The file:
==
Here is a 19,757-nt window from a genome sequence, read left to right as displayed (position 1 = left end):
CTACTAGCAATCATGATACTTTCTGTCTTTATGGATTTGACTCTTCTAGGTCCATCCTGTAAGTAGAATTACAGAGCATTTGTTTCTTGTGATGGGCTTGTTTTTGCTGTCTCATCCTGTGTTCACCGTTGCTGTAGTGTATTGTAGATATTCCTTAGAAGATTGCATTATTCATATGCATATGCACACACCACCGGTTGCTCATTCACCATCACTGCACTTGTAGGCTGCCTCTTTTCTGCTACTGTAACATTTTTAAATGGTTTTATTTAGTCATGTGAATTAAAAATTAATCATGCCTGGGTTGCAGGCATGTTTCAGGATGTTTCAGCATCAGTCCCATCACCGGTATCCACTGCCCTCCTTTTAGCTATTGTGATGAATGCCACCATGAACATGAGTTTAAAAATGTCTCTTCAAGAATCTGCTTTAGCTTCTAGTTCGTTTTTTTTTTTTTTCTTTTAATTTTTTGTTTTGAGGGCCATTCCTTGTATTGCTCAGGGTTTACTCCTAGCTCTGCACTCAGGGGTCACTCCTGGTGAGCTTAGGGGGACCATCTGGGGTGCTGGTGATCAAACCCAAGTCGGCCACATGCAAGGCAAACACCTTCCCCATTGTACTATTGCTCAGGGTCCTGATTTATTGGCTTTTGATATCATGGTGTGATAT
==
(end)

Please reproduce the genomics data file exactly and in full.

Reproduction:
Here is a 19,757-nt window from a genome sequence, read left to right as displayed (position 1 = left end):
CTACTAGCAATCATGATACTTTCTGTCTTTATGGATTTGACTCTTCTAGGTCCATCCTGTAAGTAGAATTACAGAGCATTTGTTTCTTGTGATGGGCTTGTTTTTGCTGTCTCATCCTGTGTTCACCGTTGCTGTAGTGTATTGTAGATATTCCTTAGAAGATTGCATTATTCATATGCATATGCACACACCACCGGTTGCTCATTCACCATCACTGCACTTGTAGGCTGCCTCTTTTCTGCTACTGTAACATTTTTAAATGGTTTTATTTAGTCATGTGAATTAAAAATTAATCATGCCTGGGTTGCAGGCATGTTTCAGGATGTTTCAGCATCAGTCCCATCACCGGTATCCACTGCCCTCCTTTTAGCTATTGTGATGAATGCCACCATGAACATGAGTTTAAAAATGTCTCTTCAAGAATCTGCTTTAGCTTCTAGTTCGTTTTTTTTTTTTTTCTTTTAATTTTTTGTTTTGAGGGCCATTCCTTGTATTGCTCAGGGTTTACTCCTAGCTCTGCACTCAGGGGTCACTCCTGGTGAGCTTAGGGGGACCATCTGGGGTGCTGGTGATCAAACCCAAGTCGGCCACATGCAAGGCAAACACCTTCCCCATTGTACTATTGCTCAGGGTCCTGATTTATTGGCTTTTGATATCATGGTGTGATAT